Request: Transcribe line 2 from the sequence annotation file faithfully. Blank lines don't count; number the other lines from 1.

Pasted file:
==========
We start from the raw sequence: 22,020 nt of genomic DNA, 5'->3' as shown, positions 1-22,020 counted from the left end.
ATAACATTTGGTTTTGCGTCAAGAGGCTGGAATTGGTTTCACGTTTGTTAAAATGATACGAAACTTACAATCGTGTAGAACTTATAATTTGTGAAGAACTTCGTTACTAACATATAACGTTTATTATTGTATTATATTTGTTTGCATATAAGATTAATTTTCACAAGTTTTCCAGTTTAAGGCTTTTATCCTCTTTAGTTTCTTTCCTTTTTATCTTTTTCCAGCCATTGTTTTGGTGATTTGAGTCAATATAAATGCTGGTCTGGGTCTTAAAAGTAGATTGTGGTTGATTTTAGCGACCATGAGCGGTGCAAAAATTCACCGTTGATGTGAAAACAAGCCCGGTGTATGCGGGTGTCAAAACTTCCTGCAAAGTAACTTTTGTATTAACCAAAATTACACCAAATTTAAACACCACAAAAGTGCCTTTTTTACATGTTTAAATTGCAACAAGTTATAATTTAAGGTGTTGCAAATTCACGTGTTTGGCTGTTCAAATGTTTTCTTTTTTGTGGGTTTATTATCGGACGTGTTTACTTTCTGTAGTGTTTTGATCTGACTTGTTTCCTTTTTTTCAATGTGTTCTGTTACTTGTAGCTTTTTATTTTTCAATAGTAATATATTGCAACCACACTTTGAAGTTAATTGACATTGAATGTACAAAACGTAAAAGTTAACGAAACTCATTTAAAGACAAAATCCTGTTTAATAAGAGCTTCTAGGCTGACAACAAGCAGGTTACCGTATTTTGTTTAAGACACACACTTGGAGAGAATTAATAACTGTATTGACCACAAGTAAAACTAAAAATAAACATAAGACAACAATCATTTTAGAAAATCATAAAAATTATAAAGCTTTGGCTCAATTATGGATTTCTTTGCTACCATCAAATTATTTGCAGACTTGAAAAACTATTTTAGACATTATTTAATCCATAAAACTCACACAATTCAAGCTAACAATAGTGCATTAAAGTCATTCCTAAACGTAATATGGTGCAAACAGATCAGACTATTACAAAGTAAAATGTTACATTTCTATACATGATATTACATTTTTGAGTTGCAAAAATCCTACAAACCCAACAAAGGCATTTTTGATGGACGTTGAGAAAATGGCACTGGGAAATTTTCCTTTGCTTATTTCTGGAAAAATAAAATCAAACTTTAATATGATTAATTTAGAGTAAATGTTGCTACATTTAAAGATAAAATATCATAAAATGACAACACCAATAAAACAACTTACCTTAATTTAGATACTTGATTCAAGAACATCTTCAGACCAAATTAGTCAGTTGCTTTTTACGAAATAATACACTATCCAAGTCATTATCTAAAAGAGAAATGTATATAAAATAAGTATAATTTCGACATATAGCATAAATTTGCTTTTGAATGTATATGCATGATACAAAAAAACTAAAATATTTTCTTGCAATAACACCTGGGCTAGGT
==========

ATAACATTTGGTTTTGCGTCAAGAGGCTGGAATTGGTTTCACGTTTGTTAAAATGATACGAAACTTACAATCGTGTAGAACTTATAATTTGTGAAGAACTTCGTTACTAACATATAACGTTTATTATTGTATTATATTTGTTTGCATATAAGATTAATTTTCACAAGTTTTCCAGTTTAAGGCTTTTATCCTCTTTAGTTTCTTTCCTTTTTATCTTTTTCCAGCCATTGTTTTGGTGATTTGAGTCAATATAAATGCTGGTCTGGGTCTTAAAAGTAGATTGTGGTTGATTTTAGCGACCATGAGCGGTGCAAAAATTCACCGTTGATGTGAAAACAAGCCCGGTGTATGCGGGTGTCAAAACTTCCTGCAAAGTAACTTTTGTATTAACCAAAATTACACCAAATTTAAACACCACAAAAGTGCCTTTTTTACATGTTTAAATTGCAACAAGTTATAATTTAAGGTGTTGCAAATTCACGTGTTTGGCTGTTCAAATGTTTTCTTTTTTGTGGGTTTATTATCGGACGTGTTTACTTTCTGTAGTGTTTTGATCTGACTTGTTTCCTTTTTTTCAATGTGTTCTGTTACTTGTAGCTTTTTATTTTTCAATAGTAATATATTGCAACCACACTTTGAAGTTAATTGACATTGAATGTACAAAACGTAAAAGTTAACGAAACTCATTTAAAGACAAAATCCTGTTTAATAAGAGCTTCTAGGCTGACAACAAGCAGGTTACCGTATTTTGTTTAAGACACACACTTGGAGAGAATTAATAACTGTATTGACCACAAGTAAAACTAAAAATAAACATAAGACAACAATCATTTTAGAAAATCATAAAAATTATAAAGCTTTGGCTCAATTATGGATTTCTTTGCTACCATCAAATTATTTGCAGACTTGAAAAACTATTTTAGACATTATTTAATCCATAAAACTCACACAATTCAAGCTAACAATAGTGCATTAAAGTCATTCCTAAACGTAATATGGTGCAAACAGATCAGACTATTACAAAGTAAAATGTTACATTTCTATACATGATATTACATTTTTGAGTTGCAAAAATCCTACAAACCCAACAAAGGCATTTTTGATGGACGTTGAGAAAATGGCACTGGGAAATTTTCCTTTGCTTATTTCTGGAAAAATAAAATCAAACTTTAATATGATTAATTTAGAGTAAATGTTGCTACATTTAAAGATAAAATATCATAAAATGACAACACCAATAAAACAACTTACCTTAATTTAGATACTTGATTCAAGAACATCTTCAGACCAAATTAGTCAGTTGCTTTTTACGAAATAATACACTATCCAAGTCATTATCTAAAAGAGAAATGTATATAAAATAAGTATAATTTCGACATATAGCATAAATTTGCTTTTGAATGTATATGCATGATACAAAAAAACTAAAATATTTTCTTGCAATAACACCTGGGCTAGGT